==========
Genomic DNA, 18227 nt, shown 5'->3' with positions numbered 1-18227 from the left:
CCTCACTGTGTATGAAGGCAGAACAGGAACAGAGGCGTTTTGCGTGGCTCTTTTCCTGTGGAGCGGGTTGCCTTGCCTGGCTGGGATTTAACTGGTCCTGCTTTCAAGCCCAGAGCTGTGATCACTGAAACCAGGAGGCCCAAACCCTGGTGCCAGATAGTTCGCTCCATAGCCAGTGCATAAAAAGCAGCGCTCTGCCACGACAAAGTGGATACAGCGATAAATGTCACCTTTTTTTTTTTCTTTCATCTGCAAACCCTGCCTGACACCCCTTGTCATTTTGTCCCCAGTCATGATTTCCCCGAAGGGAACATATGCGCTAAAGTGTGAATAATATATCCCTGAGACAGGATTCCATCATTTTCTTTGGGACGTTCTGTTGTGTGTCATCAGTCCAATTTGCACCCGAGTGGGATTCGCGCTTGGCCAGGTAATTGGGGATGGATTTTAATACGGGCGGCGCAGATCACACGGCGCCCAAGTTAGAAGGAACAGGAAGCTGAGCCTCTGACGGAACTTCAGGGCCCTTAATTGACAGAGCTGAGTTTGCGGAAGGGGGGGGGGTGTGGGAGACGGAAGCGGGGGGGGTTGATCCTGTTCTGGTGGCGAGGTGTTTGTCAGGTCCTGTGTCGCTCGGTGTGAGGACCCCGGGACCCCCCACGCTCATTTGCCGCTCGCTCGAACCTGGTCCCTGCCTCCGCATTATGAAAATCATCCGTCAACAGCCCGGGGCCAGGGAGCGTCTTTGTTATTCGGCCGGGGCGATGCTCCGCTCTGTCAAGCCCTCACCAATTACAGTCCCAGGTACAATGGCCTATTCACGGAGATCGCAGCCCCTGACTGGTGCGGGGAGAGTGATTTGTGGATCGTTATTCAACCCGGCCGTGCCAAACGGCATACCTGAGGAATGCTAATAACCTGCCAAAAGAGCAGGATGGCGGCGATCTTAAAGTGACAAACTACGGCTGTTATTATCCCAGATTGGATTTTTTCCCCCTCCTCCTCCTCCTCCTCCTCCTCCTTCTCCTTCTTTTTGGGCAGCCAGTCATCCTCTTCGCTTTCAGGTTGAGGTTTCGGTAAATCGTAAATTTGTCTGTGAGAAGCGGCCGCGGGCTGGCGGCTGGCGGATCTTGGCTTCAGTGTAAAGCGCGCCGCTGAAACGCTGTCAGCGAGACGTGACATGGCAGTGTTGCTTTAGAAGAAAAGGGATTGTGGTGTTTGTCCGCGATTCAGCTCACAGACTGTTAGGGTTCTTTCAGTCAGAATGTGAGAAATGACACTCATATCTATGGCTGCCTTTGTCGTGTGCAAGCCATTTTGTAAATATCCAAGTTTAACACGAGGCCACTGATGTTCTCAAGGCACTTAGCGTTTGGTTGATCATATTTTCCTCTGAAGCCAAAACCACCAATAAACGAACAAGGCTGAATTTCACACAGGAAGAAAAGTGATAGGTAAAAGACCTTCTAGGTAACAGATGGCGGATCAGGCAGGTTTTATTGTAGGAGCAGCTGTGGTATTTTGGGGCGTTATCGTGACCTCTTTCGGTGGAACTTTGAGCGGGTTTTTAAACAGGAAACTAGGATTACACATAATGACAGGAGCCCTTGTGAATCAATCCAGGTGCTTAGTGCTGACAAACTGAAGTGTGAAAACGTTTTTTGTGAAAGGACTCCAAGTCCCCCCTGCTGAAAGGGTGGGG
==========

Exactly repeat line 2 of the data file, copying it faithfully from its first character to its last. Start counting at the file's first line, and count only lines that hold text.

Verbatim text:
CCTCACTGTGTATGAAGGCAGAACAGGAACAGAGGCGTTTTGCGTGGCTCTTTTCCTGTGGAGCGGGTTGCCTTGCCTGGCTGGGATTTAACTGGTCCTGCTTTCAAGCCCAGAGCTGTGATCACTGAAACCAGGAGGCCCAAACCCTGGTGCCAGATAGTTCGCTCCATAGCCAGTGCATAAAAAGCAGCGCTCTGCCACGACAAAGTGGATACAGCGATAAATGTCACCTTTTTTTTTTTCTTTCATCTGCAAACCCTGCCTGACACCCCTTGTCATTTTGTCCCCAGTCATGATTTCCCCGAAGGGAACATATGCGCTAAAGTGTGAATAATATATCCCTGAGACAGGATTCCATCATTTTCTTTGGGACGTTCTGTTGTGTGTCATCAGTCCAATTTGCACCCGAGTGGGATTCGCGCTTGGCCAGGTAATTGGGGATGGATTTTAATACGGGCGGCGCAGATCACACGGCGCCCAAGTTAGAAGGAACAGGAAGCTGAGCCTCTGACGGAACTTCAGGGCCCTTAATTGACAGAGCTGAGTTTGCGGAAGGGGGGGGGGTGTGGGAGACGGAAGCGGGGGGGGTTGATCCTGTTCTGGTGGCGAGGTGTTTGTCAGGTCCTGTGTCGCTCGGTGTGAGGACCCCGGGACCCCCCACGCTCATTTGCCGCTCGCTCGAACCTGGTCCCTGCCTCCGCATTATGAAAATCATCCGTCAACAGCCCGGGGCCAGGGAGCGTCTTTGTTATTCGGCCGGGGCGATGCTCCGCTCTGTCAAGCCCTCACCAATTACAGTCCCAGGTACAATGGCCTATTCACGGAGATCGCAGCCCCTGACTGGTGCGGGGAGAGTGATTTGTGGATCGTTATTCAACCCGGCCGTGCCAAACGGCATACCTGAGGAATGCTAATAACCTGCCAAAAGAGCAGGATGGCGGCGATCTTAAAGTGACAAACTACGGCTGTTATTATCCCAGATTGGATTTTTTCCCCCTCCTCCTCCTCCTCCTCCTCCTCCTTCTCCTTCTTTTTGGGCAGCCAGTCATCCTCTTCGCTTTCAGGTTGAGGTTTCGGTAAATCGTAAATTTGTCTGTGAGAAGCGGCCGCGGGCTGGCGGCTGGCGGATCTTGGCTTCAGTGTAAAGCGCGCCGCTGAAACGCTGTCAGCGAGACGTGACATGGCAGTGTTGCTTTAGAAGAAAAGGGATTGTGGTGTTTGTCCGCGATTCAGCTCACAGACTGTTAGGGTTCTTTCAGTCAGAATGTGAGAAATGACACTCATATCTATGGCTGCCTTTGTCGTGTGCAAGCCATTTTGTAAATATCCAAGTTTAACACGAGGCCACTGATGTTCTCAAGGCACTTAGCGTTTGGTTGATCATATTTTCCTCTGAAGCCAAAACCACCAATAAACGAACAAGGCTGAATTTCACACAGGAAGAAAAGTGATAGGTAAAAGACCTTCTAGGTAACAGATGGCGGATCAGGCAGGTTTTATTGTAGGAGCAGCTGTGGTATTTTGGGGCGTTATCGTGACCTCTTTCGGTGGAACTTTGAGCGGGTTTTTAAACAGGAAACTAGGATTACACATAATGACAGGAGCCCTTGTGAATCAATCCAGGTGCTTAGTGCTGACAAACTGAAGTGTGAAAACGTTTTTTGTGAAAGGACTCCAAGTCCCCCCTGCTGAAAGGGTGGGG